Established in 1854, McSorley's is New York’s oldest continuously operated saloon. So it was around in Houdini's time. And even though Houdini didn't drink alcohol, he still could have found himself in McSorley's for a meeting. Also, Abraham Lincoln, a great hero of Houdini's, was said to have been a customer, so Houdini might have been drawn to the tavern for that reason alone and, yes, felt a need to leave behind his own historical marker.
But what about the handcuffs themselves? At initial glance, they do not strike one as being the type of handcuffs associated with Houdini. They appear too modern. Here's what handcuff expert Joe Fox (my recent lecture partner) has to say on that matter:
"The cuffs pictured ARE from Houdini’s time-period (approx. 1915+)…they are virtually of identical design of today’s modern police handcuff.
However, no photo has ever surfaced of Houdini wearing or holding, or mentioning these new type of "swing-through" handcuffs (meaning that these handcuff can be slapped around the wrist & they will automatically lock).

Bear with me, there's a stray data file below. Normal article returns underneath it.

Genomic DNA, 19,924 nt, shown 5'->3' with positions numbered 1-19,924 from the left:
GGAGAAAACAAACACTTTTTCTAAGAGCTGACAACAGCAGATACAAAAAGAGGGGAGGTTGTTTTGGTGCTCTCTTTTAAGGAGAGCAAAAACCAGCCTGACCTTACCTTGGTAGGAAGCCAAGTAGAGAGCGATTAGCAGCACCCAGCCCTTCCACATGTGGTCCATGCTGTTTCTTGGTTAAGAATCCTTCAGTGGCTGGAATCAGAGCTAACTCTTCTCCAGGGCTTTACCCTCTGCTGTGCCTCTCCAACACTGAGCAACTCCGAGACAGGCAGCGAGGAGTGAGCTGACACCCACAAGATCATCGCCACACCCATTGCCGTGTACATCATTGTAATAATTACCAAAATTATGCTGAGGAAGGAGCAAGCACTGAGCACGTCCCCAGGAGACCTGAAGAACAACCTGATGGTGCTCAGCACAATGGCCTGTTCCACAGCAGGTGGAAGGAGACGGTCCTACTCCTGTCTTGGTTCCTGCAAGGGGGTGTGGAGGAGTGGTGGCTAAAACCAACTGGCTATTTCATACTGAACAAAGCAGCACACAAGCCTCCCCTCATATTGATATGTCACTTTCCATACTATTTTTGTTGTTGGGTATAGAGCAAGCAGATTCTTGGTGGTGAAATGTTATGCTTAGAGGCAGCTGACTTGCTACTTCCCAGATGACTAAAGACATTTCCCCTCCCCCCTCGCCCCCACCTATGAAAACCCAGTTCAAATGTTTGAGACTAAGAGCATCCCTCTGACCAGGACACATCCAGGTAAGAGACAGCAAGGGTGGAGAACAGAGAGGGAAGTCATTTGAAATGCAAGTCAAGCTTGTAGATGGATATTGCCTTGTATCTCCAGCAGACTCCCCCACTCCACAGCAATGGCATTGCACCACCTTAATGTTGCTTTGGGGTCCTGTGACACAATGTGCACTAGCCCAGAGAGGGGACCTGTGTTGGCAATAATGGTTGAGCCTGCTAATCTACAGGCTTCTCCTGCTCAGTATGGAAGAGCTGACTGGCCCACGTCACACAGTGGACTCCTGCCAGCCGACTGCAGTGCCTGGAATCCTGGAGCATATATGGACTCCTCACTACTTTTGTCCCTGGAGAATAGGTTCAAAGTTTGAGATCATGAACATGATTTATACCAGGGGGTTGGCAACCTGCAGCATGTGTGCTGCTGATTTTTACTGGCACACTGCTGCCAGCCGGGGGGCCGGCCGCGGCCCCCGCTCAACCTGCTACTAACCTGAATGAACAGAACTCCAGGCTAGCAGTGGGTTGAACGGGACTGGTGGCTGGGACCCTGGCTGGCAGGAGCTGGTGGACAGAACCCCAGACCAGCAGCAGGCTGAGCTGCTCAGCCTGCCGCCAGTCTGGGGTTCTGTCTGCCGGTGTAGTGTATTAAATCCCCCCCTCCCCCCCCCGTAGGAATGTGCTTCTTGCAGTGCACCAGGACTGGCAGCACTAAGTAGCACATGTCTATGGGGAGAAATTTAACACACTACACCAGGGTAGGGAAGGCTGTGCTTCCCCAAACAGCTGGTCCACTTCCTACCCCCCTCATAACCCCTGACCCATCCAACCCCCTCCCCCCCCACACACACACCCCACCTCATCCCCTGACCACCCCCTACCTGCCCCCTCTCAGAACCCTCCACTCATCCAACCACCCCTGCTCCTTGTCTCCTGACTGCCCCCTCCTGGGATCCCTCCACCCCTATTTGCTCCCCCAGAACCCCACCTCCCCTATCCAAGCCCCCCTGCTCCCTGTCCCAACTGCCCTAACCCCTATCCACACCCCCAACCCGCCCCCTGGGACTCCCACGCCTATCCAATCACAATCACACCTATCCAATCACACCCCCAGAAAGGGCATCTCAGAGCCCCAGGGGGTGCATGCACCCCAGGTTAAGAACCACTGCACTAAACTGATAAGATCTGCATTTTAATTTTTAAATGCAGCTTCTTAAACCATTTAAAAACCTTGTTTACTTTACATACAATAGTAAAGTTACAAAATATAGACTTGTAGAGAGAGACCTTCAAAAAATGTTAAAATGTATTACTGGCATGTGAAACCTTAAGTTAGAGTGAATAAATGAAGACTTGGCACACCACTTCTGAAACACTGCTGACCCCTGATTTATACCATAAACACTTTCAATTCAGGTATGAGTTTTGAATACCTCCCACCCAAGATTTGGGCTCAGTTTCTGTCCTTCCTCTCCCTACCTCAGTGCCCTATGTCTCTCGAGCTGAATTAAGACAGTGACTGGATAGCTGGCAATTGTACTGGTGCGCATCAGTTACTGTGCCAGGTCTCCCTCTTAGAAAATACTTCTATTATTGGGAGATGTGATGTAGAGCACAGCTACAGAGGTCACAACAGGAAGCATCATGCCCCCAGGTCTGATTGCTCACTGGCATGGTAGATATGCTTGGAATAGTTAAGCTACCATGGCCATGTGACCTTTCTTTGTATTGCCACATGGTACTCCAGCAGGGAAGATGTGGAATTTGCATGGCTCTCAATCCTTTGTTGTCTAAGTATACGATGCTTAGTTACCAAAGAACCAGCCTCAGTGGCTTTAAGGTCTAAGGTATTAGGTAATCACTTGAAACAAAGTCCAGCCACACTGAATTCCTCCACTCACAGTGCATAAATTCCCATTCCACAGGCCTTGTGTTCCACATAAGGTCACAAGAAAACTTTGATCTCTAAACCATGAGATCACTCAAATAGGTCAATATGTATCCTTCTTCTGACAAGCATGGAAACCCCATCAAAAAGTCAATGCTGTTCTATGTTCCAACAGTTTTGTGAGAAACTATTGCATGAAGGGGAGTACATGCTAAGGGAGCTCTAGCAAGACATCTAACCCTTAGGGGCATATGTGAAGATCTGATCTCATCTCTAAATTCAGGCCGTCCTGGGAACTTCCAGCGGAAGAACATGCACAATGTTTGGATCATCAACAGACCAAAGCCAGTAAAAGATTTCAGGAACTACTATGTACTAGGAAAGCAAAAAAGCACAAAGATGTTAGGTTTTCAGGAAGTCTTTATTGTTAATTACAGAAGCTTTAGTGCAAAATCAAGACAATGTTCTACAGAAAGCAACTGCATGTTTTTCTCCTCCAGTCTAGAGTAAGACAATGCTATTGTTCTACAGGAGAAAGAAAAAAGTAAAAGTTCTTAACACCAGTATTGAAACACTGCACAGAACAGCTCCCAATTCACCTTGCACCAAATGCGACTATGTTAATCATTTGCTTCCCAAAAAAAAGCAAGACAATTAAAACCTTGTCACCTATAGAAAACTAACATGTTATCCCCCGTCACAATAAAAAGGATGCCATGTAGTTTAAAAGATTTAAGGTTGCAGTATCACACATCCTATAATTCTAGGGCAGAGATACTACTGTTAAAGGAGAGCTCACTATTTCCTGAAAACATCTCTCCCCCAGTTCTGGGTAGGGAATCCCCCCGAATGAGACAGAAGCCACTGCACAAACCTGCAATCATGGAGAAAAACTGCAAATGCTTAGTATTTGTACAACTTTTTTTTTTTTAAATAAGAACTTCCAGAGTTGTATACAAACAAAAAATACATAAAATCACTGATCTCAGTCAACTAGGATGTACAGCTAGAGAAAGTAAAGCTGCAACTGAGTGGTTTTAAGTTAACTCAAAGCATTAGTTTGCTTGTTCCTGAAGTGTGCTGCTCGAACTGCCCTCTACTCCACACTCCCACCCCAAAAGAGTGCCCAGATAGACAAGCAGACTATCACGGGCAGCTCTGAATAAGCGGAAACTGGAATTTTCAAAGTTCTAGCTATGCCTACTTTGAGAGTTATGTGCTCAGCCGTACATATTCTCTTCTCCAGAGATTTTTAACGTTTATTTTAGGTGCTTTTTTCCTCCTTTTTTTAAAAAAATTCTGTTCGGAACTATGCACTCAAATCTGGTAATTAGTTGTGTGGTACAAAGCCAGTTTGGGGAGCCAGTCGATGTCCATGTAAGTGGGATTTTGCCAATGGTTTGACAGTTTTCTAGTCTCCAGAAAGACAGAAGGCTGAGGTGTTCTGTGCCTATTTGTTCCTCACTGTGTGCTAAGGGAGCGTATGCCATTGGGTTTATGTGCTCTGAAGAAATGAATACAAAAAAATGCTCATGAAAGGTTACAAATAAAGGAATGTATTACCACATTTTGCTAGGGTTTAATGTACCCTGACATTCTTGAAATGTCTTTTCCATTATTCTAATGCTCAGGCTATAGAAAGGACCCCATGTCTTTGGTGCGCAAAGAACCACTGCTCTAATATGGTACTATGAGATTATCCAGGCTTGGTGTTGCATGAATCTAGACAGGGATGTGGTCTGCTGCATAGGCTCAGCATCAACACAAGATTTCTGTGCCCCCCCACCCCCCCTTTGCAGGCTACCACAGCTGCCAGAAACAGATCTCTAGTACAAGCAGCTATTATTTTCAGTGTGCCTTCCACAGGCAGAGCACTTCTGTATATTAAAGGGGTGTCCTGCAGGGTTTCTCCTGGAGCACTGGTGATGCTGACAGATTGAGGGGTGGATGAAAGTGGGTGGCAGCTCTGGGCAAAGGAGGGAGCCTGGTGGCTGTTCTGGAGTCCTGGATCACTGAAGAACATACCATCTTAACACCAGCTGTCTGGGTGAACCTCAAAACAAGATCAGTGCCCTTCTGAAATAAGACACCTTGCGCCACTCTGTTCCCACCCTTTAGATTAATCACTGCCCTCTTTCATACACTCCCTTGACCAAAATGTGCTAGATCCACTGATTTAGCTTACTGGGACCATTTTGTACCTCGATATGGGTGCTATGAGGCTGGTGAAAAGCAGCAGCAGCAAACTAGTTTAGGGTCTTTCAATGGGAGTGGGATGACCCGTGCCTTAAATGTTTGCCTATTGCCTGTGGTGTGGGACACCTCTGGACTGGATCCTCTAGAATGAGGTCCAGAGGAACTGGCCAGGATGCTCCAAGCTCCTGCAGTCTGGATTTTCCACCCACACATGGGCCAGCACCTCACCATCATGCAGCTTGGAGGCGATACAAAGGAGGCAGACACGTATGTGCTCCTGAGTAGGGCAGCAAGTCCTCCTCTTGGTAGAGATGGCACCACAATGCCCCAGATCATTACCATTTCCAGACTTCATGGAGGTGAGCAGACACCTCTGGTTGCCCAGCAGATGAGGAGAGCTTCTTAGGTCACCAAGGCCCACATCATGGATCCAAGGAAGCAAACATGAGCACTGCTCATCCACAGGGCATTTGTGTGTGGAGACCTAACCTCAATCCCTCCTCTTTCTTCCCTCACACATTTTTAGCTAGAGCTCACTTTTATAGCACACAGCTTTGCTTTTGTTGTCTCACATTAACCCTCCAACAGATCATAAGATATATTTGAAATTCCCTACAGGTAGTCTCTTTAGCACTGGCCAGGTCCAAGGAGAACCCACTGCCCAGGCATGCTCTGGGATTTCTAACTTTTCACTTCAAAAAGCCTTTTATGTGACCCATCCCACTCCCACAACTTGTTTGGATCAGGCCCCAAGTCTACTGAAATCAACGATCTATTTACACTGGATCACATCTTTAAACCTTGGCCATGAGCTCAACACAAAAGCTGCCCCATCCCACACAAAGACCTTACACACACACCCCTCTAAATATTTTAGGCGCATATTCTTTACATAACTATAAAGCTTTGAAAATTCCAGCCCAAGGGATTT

When these handcuffs were marketed in 1914 -1915, they literally made every handcuff up to that time obsolete – including every handcuff that Houdini was ever shown with. But again, they ARE of his time-period.
They are of this type: Peerless Handcuff Co. Springfield, Mass. (still in business today)."
So the bar was around in Houdini's time, the cuffs are of the correct period, and McSorley's seems to have a good handle on its history (it's said no piece of memorabilia has been removed from the walls since 1910). So while we can't really prove the legend, I'm thinking we can trust it, and having a pint (or several) at McSorley's might now be a required part of any Houdini tour of New York.
McSorley's Bar, 1912 painting by John French Sloan.
Thanks to Joe Fox for the info and pics. McSorley's is located at 15 East 7th Street in NYC.
UPDATE: Thanks to reader Bruce Thomson, here's a pic of Houdini using Peerless swing-through cuffs!
UPDATE: Important update today from the great Fred Pitella. Looks like these cuffs are not the originals. Check out: McSorley's Houdini handcuffs update.